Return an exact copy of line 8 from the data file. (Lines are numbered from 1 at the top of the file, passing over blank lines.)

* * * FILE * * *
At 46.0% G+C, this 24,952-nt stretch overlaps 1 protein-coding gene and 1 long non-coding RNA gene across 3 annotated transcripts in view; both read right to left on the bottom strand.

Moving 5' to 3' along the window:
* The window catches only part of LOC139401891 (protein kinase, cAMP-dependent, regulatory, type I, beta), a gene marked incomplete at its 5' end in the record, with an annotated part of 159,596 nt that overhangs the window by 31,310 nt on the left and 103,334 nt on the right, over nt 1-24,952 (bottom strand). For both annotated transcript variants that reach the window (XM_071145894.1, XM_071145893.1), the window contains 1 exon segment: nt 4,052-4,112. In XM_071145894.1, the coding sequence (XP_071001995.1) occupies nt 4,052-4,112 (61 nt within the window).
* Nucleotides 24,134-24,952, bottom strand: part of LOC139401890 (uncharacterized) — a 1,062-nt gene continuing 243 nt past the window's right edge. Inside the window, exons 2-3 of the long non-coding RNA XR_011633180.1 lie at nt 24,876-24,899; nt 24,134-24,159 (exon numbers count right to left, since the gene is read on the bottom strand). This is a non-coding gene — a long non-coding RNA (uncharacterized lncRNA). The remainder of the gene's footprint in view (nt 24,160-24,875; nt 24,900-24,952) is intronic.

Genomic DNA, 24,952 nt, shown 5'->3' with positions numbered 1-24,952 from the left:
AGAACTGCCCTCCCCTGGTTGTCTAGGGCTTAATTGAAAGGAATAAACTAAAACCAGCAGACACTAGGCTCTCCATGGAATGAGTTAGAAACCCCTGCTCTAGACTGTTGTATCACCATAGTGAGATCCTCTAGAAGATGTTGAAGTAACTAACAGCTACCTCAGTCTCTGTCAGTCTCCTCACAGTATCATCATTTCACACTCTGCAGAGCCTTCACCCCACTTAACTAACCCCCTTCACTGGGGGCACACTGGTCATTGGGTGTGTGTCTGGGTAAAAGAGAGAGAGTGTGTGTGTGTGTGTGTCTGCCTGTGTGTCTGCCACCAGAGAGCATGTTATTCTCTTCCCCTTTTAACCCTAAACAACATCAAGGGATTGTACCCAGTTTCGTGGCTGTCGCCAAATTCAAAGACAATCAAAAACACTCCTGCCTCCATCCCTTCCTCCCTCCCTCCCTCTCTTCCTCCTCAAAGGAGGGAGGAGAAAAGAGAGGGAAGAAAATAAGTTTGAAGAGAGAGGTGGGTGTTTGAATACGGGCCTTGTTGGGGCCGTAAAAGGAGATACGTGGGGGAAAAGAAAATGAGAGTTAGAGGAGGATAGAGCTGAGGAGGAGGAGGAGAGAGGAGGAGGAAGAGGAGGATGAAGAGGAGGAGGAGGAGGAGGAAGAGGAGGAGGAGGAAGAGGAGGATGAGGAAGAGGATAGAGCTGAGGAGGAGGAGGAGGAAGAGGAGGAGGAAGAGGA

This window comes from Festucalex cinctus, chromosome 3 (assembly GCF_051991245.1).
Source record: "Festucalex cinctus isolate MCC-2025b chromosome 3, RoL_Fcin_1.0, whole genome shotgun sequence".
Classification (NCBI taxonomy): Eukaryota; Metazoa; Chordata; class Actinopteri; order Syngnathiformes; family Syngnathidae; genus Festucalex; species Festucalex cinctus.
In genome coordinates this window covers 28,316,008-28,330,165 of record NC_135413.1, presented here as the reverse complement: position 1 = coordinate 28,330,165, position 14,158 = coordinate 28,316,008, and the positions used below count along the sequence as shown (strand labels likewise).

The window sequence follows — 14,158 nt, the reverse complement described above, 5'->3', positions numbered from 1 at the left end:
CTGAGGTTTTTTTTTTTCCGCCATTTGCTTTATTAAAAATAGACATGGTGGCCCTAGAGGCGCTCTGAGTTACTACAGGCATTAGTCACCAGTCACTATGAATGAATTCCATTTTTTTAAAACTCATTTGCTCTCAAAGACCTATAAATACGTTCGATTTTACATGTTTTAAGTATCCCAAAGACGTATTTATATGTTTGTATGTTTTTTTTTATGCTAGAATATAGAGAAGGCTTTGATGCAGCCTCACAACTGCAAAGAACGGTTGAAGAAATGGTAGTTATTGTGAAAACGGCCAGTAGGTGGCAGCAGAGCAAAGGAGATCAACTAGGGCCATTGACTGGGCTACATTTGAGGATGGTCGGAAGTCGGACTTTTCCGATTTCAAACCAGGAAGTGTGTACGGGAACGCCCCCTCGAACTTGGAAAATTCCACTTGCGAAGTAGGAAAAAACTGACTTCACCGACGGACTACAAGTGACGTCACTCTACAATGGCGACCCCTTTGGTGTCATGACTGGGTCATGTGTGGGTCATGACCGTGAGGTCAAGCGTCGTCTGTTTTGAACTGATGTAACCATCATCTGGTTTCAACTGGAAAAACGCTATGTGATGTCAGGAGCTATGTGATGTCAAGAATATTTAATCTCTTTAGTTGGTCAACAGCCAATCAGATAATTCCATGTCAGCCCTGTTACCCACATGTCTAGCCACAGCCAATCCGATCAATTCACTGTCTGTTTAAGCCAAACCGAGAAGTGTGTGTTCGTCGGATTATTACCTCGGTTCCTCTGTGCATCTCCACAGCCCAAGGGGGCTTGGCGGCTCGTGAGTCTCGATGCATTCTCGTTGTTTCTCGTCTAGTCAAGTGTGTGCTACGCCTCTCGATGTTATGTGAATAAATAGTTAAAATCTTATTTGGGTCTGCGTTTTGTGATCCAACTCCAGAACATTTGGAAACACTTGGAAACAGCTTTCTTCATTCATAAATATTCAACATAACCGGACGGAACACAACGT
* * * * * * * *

Source record: "Festucalex cinctus isolate MCC-2025b chromosome 3, RoL_Fcin_1.0, whole genome shotgun sequence".